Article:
Sunday, October 21, 2012

The Testament of Mary

She is the most famous mother in history, yet her story is unknown. A new novel voices the grief-filled thoughts of Mary, as she pieces together the events that led to the death of her son, Jesus. Its writer, Colm Tóibín, describes the origins of the book for the Guardian.

From the piece...

The painting of the crucifixion here is more than 12 metres wide. Its size means that the idea of transcendental space soaring towards the heavens above is replaced with the vast, long, busy world around. Tintoretto shows that while Jesus hung on a cross until he died, many other things happened too. If the sound of the Titian is of angels' unearthly voices, this painting by Tintoretto is filled with the brutal noise of the world.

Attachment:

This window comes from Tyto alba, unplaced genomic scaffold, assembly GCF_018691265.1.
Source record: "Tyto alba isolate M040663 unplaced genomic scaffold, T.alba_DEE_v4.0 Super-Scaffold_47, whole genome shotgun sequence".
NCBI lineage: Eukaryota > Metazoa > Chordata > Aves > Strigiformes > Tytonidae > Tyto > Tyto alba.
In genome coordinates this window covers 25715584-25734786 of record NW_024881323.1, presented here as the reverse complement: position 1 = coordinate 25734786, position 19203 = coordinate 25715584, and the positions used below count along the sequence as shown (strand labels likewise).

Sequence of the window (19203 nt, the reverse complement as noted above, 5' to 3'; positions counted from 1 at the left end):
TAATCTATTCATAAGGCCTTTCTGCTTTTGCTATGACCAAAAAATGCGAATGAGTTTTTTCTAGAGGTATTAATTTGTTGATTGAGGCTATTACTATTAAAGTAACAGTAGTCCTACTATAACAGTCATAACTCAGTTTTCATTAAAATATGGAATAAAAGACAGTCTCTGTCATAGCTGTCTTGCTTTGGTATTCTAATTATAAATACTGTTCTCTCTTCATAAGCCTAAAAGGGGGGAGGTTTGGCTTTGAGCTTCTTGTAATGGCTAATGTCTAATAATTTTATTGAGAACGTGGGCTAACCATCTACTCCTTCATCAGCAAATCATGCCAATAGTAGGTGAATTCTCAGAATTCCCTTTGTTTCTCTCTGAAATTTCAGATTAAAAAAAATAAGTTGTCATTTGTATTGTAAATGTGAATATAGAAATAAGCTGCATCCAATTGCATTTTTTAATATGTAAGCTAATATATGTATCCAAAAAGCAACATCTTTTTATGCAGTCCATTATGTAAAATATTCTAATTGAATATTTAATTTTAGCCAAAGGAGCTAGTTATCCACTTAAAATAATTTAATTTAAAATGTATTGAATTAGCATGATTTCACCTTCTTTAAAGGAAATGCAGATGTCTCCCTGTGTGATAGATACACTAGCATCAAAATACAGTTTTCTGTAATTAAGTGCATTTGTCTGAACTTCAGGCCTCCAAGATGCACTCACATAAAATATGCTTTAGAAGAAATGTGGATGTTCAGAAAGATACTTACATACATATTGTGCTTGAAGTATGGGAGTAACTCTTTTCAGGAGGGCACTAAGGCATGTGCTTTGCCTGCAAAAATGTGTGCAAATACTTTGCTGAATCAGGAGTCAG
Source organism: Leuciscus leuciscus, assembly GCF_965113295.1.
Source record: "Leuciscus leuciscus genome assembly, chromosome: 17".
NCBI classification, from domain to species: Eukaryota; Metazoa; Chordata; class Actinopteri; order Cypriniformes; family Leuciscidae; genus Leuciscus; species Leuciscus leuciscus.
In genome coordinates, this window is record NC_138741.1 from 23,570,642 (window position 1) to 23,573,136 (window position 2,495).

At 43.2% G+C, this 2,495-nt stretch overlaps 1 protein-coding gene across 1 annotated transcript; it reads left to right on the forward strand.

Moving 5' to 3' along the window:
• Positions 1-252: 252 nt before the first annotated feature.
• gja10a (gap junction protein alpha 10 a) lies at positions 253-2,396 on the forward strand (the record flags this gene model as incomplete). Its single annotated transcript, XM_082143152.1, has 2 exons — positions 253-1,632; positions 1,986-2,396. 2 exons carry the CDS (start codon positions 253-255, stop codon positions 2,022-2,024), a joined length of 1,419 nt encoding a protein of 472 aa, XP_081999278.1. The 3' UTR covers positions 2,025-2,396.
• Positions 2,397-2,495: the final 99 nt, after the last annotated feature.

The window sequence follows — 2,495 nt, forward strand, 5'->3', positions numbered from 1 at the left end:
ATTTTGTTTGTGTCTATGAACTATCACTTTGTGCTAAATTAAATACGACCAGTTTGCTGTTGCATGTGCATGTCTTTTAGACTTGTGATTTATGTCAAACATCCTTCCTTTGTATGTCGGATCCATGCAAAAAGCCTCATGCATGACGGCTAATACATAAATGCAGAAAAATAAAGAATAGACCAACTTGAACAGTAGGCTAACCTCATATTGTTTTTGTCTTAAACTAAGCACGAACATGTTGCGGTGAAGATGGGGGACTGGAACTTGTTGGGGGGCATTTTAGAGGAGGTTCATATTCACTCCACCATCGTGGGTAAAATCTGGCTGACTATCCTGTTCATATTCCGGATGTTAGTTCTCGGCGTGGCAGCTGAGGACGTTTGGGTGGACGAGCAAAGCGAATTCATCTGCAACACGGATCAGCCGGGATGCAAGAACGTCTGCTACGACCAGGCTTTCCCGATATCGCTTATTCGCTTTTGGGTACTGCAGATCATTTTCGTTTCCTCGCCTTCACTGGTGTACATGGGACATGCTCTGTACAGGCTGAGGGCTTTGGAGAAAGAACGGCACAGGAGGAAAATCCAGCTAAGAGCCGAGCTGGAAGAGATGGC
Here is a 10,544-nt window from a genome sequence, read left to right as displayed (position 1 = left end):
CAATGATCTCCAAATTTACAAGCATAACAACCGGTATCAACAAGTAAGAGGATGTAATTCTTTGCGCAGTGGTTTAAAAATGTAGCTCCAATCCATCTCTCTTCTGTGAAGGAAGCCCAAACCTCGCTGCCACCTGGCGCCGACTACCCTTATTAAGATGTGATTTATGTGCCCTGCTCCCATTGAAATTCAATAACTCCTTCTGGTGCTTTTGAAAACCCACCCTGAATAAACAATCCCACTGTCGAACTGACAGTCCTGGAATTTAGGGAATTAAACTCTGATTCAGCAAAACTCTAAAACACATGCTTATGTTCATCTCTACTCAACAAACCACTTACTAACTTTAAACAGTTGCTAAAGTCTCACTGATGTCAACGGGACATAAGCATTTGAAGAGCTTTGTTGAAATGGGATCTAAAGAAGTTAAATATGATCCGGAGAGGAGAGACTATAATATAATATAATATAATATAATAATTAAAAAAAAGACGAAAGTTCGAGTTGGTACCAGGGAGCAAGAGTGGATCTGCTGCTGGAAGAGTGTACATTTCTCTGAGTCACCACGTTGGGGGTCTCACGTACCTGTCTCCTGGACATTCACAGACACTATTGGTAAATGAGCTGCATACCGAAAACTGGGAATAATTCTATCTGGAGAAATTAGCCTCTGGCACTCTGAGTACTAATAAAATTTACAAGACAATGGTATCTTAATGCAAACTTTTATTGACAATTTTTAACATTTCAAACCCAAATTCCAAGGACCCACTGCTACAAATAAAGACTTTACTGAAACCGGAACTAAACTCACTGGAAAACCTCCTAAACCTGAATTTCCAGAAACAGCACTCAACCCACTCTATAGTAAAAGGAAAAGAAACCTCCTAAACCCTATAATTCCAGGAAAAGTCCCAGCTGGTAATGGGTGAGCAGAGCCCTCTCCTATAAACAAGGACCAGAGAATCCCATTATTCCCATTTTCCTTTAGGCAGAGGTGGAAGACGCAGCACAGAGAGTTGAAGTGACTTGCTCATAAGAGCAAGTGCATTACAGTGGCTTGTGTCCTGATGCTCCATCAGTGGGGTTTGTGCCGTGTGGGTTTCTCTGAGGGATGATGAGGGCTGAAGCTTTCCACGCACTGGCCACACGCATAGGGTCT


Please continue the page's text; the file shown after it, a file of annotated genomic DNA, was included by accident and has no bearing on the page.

I think the gap between these two paintings made me wonder about how the imploring, powerless figure of Mary at the foot of the cross as her son was crucified could have become, in Catholic doctrine and Italian painting, the queen of heaven. The more time I spent looking at paintings in Venice the more I came to feel that the story of her transformation fulfilled a pictorial need, or a storyteller's need, as much as it did anything else.

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